Manchester United has reported a 74% rise in profits for the second half of 2012, driven by surging commercial revenues. United signed six new deals with companies across the world, helping to boost its sponsorship revenue by almost 50% to £20.8m.
United announced that revenues rose from £175.1m to £186.4m for the six months to December 31 and that pre-tax profits grew from £12.8m to £22.3m.
Revenues during the quarter to the end of December alone stood at £110.1m, up from £101.3m the year before. Commercial income in those three months increased by nearly 30% from £27.6m in 2011 to £35.6m.
Staff costs rose by more than 10%. The club said it spent a total of £84.5m, mainly on signing new players, player wage increases and on increasing its commercial staff numbers.
Ed Woodward, Manchester United’s executive vice chairman, said the club’s commercial operation
“continues to experience extremely strong growth particularly in sponsorship”.
We are potentially entering the golden era for Manchester United as their financial power could allow them to dominate English football for the next decade, especially after the introduction of Financial Fair Play Rules.
According to Andy Green, who has the most in-depth analysis of United’s financial situation, there are a number of factors which mean United’s revenue growth is highly likely to accelerate in the next three years:
- Chevrolet. The new shirt deal adds £11.6m pa for the next two years (on top of what Aon pay) and then a further £11.9m pa (for a total of £43.5m pa) from the 2014/15 season.
- Premier League rights. We have already seen the value of domestic live PL rights rise 70% in the next three year cycle. Total domestic rights (including highlights, online etc) will probably increase around 60% and we are awaiting the outcome of the international sales processes. Taken together, a rise of at least 50% in PL TV income is virtually guaranteed in 2014. Assuming only low growth from the CL and owned rights (MUTV), that would still drive media revenue up 35%.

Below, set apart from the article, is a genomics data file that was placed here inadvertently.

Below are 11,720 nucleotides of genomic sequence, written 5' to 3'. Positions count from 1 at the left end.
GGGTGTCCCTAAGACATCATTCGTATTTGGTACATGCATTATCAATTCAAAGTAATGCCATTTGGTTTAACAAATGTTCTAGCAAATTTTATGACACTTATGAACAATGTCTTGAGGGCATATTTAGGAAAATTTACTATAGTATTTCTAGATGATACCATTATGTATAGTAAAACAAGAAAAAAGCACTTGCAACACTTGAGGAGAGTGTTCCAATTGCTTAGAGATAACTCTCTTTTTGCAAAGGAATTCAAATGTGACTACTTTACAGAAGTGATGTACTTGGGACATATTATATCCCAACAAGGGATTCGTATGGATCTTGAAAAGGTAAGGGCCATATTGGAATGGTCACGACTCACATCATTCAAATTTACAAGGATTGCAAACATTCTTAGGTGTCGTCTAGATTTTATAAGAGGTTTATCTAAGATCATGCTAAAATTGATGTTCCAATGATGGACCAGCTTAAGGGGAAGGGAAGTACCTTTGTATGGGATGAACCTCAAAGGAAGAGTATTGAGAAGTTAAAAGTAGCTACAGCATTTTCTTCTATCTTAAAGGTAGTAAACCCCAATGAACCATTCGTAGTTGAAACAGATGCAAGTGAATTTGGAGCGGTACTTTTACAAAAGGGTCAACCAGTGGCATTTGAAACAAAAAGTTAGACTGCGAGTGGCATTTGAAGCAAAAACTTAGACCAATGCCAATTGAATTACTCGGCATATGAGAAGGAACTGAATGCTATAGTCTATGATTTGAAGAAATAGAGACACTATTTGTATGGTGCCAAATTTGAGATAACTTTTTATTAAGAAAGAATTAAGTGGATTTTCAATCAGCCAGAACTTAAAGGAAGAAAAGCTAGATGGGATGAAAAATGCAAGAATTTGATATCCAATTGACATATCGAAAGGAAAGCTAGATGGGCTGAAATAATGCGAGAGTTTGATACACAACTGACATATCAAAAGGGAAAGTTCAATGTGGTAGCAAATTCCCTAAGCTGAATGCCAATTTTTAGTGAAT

- Nike renewal. The long running Nike contract is beginning to pay out back ended profit share AND is up for renegotiation. Looking at other kit deals, an increase of £25m on the current £35-38m pa looks very achievable. Some analysts think the deal will double in value and they could easily be correct.
These three areas alone will add almost £110m to revenue by 2015 (35% of the 2011/12 figure). To put that in context, that’s the equivalent of doubling matchday income.
Green goes on to say that he predicts that United’s revenue will increase by over £150m (c. 50%) over the next three years and that by 2016, they will be the first club to go over the £500m in revenue mark.
The new financial fair play rules both in the Premier League and Uefa, limit club’s spending ability to their revenues. But in Man United’s case, there revenues will be at least £100m more than everyone else in England. Nobody will be able to compete with them financially for players, which is one of the reasons why United are such big supporters of financial fair play.